I went to China to see what kind of musical culture I would find among the migrant workers there. I had heard that there is a floating population of over 100 million migrant workers there, mostly from the south and west, mostly coming to work construction jobs in the booming east coast cities. Every year, they ebb and flow, almost to a person returning to their hometown for Chinese New Year. Then, they head to another place, wherever the work is. It is well known that this is a hard, hard life, and hard lives often result in some special form of music – a melancholic complaint, a crying out. In the US, the hard migrant life was acknowledged in the books of John Steinbeck and the songs of Woody Guthrie, to some extent in the songs of Bill Monroe and the bluegrass songwriters who wrote about their lost home and life in a big, unforgiving city.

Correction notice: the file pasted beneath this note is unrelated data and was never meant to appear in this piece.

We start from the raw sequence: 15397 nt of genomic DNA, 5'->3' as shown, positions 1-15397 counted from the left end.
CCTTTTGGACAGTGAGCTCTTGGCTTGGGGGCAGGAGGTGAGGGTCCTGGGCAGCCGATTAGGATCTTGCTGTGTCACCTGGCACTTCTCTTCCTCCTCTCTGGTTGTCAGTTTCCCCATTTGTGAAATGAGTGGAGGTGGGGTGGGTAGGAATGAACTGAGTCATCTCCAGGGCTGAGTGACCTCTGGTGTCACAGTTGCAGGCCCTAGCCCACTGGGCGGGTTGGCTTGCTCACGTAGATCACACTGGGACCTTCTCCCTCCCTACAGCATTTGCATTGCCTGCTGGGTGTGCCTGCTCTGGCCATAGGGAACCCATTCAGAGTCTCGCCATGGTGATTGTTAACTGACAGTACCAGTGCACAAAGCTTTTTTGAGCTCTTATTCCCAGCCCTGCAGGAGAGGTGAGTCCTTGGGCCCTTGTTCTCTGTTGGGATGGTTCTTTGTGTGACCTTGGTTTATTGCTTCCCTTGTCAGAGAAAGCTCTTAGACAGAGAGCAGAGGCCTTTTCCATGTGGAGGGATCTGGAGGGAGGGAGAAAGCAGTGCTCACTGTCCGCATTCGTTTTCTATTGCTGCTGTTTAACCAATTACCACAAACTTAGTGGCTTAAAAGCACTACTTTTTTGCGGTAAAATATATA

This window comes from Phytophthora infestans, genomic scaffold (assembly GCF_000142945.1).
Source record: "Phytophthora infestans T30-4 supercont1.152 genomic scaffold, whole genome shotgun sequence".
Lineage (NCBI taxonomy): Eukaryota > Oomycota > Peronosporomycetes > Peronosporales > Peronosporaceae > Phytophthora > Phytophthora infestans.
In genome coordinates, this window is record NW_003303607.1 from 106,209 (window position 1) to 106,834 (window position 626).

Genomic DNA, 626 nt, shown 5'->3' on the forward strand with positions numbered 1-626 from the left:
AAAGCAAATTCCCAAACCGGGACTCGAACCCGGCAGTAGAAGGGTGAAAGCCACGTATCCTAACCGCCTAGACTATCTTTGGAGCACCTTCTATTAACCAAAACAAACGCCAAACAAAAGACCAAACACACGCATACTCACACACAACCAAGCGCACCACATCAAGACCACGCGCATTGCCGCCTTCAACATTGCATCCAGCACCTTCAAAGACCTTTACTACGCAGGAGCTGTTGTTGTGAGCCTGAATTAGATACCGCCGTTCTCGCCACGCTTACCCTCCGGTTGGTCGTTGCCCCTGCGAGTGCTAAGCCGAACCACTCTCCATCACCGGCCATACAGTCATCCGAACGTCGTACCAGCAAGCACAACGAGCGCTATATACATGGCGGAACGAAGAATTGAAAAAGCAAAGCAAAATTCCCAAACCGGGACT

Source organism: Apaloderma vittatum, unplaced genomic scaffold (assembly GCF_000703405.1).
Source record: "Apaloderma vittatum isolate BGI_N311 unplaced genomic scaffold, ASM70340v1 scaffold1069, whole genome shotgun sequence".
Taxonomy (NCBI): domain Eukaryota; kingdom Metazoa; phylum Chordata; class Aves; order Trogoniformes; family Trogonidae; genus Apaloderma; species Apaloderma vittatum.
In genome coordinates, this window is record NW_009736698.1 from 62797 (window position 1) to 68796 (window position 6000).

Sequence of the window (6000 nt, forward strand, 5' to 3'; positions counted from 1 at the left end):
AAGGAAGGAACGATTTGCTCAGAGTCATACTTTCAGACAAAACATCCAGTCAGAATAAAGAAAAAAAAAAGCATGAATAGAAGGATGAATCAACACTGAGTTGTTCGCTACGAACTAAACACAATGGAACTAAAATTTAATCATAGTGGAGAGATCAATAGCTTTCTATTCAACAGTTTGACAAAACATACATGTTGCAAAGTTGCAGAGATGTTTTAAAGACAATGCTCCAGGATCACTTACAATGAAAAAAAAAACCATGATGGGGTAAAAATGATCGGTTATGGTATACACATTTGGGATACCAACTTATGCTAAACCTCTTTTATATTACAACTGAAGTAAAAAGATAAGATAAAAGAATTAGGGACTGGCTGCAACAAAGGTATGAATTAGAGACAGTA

Was there something like this going on in China now, now that migration is happening there on an unprecedented scale? I tried to find out, by walking cold into construction site after construction site in Beijing, with my fearless translator Flora Wang. These migrant workers downloaded bootleg mp3s onto their cell phones, and they would listen at night in isolation in the grim little shacks that sat right on the construction site. The name “Chen Xing” kept coming up – his songs, many of the workers said, spoke directly to their experience. I sought out Chen Xing, and had a chance to record some of his songs in a casual, acoustic setting. This piece for Studio 360 is the result of those sessions.